Saturday, January 7, 2012

Romantic Symphony

You’d arrived at a time in your young life when teachers had begun presenting educational materials to you in terms of ages.  In rapid succession you’d been shuttled through Ice, Stone, and Bronze Ages.  Because you grew up in California, you had to take the tour of the Spanish Settlers Age, but then the bus stopped at the Transcendental Age long enough for you to make some connections between certain nineteenth-century individuals and altered, unconventional states of awareness.

In the most relative of terms, a girl named Pauline was covering alternate states of awareness within the crowded hallways of Fairfax High School and your body.  You knew enough to appreciate these changes and the portents of this awareness.  You did not know the techniques and psychology to bring this transformation to Pauline’s attention with any hope of her cooperation.

You were seventeen, well into your final semester at Fairfax High School, when your teacher of music appreciation said one afternoon, “I think you need to hear this.”  She paused to let the need impress itself on us, knowing many of us were not likely to listen to teachers as intently as they might have wished.  “You are all of The Romantic Age.  There are things you ought to experience at this age.”

Again thoughts of Pauline who, it was true, had allowed enough cooperation to expand your imagination, if not your actual experience.

At the time of these events, the 78-rpm vinyl recording was the most prevalent medium for musical reproduction.  The ”this” of which the teacher spoke in terms of you needing to be aware of it, was The Romantic Symphony, Number Two, Opus 30, in D-Flat Minor, by Howard Hansen, an American Composer, still in fact living.   When she placed the stylus on the record to play the first movement, the moderato, you were transfixed to the point of forgetting your aching preoccupation with Pauline.

The teacher was quite right; this was the time for you to hear The Romantic Symphony.  At this age, you listened to music for its unabashed emotionalism and sentimentality, its guileless luxuriating in the exploration of being in love with everything in any way suggestive of romantic focus.  You would soon be told you needed to read the works of Thomas Wolfe with all deliberate speed and due diligence before age eighteen got away from you.

You listened to Howard Hansen’s symphony to the point where it became the sound track for your dreams in which you made sense of Pauline’s body. You read Look Homeward, Angel, you read Of Time and the River, You Can’t Go Home Again, and The Web and the Rock, as though they had been written to show you how to effect your own breakthrough into the serious revelation of feeling, time, and place.  There were no surprises in the Howard Hansen or the Thomas Wolfe.  Seventeen and eighteen are not ages for seeking surprise.  Seventeen- and eighteen-year-old lads were as much able to deal with surprises as you were able to cope with Pauline.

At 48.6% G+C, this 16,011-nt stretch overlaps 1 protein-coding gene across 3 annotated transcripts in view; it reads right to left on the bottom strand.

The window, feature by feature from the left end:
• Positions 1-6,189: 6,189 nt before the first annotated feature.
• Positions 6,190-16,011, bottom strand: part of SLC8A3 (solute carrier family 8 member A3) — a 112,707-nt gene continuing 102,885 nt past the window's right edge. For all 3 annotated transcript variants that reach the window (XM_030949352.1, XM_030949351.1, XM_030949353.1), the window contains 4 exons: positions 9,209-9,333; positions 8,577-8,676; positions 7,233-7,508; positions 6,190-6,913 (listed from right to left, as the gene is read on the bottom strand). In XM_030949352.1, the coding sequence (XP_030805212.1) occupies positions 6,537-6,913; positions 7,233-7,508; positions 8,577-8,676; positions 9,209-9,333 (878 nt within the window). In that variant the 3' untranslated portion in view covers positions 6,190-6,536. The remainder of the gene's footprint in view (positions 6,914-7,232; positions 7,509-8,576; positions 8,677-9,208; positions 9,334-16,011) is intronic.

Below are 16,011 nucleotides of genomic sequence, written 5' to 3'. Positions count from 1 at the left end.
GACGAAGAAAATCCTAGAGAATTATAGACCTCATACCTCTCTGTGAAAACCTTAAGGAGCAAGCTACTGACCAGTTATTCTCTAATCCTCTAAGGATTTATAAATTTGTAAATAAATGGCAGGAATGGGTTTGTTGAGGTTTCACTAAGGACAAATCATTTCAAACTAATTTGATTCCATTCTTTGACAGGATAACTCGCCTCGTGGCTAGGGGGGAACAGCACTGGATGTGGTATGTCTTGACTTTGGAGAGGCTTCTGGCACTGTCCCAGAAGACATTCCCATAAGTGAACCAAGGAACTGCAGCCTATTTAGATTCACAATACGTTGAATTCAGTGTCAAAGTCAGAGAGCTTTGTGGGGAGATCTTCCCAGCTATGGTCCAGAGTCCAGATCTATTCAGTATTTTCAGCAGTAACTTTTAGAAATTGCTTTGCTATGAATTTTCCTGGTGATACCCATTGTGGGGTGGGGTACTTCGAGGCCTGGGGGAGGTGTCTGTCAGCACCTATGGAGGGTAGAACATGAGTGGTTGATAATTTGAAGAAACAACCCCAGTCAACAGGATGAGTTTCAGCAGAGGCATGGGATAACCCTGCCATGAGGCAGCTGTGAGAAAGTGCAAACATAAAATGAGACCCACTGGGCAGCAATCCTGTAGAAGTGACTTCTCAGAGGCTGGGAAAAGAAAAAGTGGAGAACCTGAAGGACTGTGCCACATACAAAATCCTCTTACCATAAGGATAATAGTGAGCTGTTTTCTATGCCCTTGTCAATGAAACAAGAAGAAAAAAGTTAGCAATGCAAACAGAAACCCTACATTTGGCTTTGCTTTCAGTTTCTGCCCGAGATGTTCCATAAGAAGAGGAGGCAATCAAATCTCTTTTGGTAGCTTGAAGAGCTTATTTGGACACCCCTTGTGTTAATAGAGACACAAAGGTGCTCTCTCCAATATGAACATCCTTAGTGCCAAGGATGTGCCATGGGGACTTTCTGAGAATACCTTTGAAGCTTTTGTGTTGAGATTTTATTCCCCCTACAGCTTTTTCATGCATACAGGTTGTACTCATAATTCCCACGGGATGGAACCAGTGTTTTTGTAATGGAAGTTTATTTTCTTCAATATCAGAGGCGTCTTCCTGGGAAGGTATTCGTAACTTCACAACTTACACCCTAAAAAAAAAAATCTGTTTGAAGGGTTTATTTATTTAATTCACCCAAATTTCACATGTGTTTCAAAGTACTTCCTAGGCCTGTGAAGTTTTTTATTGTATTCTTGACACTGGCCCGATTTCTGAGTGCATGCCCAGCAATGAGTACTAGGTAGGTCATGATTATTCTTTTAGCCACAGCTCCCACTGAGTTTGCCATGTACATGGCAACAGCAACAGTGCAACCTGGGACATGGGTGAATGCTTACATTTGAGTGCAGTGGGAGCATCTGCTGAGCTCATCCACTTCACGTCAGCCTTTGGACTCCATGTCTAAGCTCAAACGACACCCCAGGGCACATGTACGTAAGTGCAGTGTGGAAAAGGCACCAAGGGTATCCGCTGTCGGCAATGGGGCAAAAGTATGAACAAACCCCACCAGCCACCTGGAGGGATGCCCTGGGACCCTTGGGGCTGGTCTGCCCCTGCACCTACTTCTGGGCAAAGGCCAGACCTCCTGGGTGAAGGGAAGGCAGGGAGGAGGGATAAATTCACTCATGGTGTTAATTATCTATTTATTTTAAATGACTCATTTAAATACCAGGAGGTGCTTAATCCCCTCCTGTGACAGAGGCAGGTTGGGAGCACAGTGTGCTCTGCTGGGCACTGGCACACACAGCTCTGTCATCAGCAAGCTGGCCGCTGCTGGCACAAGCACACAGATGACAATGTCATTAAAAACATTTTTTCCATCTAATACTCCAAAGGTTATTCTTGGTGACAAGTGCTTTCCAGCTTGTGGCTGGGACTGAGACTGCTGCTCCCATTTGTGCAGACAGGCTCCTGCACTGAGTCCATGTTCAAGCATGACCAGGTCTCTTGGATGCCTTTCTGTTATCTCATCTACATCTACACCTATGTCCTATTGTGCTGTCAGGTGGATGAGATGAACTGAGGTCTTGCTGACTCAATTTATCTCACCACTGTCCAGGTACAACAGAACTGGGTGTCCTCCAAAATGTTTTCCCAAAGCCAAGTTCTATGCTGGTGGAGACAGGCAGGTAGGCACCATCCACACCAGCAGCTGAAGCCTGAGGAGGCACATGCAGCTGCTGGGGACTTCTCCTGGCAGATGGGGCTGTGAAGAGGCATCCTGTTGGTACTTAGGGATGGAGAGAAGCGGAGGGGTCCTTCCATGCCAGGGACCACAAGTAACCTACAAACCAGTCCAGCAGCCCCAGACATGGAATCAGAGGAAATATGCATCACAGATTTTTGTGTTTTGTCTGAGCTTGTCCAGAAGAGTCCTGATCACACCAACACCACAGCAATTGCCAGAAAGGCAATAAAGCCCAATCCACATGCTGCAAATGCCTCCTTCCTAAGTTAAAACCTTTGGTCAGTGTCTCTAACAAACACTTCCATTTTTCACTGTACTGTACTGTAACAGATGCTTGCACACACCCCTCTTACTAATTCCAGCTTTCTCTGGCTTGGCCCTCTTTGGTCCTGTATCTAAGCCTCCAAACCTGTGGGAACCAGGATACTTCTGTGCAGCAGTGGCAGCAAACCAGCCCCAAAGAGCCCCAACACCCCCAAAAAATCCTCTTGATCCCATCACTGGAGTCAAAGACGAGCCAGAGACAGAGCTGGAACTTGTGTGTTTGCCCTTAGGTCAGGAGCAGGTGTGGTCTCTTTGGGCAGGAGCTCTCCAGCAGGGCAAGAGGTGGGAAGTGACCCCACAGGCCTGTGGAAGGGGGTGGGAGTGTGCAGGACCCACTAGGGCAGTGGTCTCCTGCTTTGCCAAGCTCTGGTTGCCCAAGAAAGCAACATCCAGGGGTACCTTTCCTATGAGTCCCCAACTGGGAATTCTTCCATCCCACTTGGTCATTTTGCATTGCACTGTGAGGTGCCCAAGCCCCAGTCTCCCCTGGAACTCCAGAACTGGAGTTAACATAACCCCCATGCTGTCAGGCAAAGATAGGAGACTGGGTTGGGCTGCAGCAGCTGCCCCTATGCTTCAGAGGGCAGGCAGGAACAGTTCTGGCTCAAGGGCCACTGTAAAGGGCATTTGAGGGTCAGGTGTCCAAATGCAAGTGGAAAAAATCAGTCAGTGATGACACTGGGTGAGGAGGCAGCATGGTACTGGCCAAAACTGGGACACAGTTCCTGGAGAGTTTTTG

The Romantic Symphony, Number two, became a permanent fixture even though, you soon met and had your head turned by Maurice Ravel’s ballet suite for Daphnis and Chloe, which indeed had surprises of theme and tone and harmony.  You also met Ursula, who had surprises.  So did Diane, who introduced you to music you never thought you’d be able to abide.  And Janet, and Gail, and, of course, the wrong Louise, which is to say the splendid young lady you’d come to believe was the Louise who was reported to have a serious crush on you.

Through this exploration of your own romanticism, you’d been led to such transcendental adventures as the blues, which put a perspective of consequence on romanticism gone wanting, then to be-bop, which was a new way of hearing old romanticism.

Nearly twenty years later, during which time you’d more or less forgotten about Howard Hansen and The Romantic Symphony, you’d become what Publishers’ Weekly referred to as one of the youngest editors in chief in trade publishing, you had occasion to meet Pauline again.  She was the attorney for an associate of your publisher.  She looked every bit an attorney; you were certain you looked to be the you of The Romantic Symphony. “You really had it for me, didn’t you?”  It was not by any means a question; it was an acknowledgment.

As you were driving, miles and years away, yesterday, you chanced to turn on the radio to a classical music station.  You quickly recognized the animato and largamente sections of the third movement of The Romantic Symphony.  No surprises there.  The surprises came in waves of memory, of teen-aged yearning for, yes, of course, Pauline, but also for a voice of your own, a theme, a focus.  You of course thought of the girls you believed you loved and the atmosphere you carried about with you as you ventured headlong into the romanticism of your years.  You saw the things you thought you knew, the things you were so sure of then, and the growing awareness of how precious and enriching romanticism was to the person you were now.

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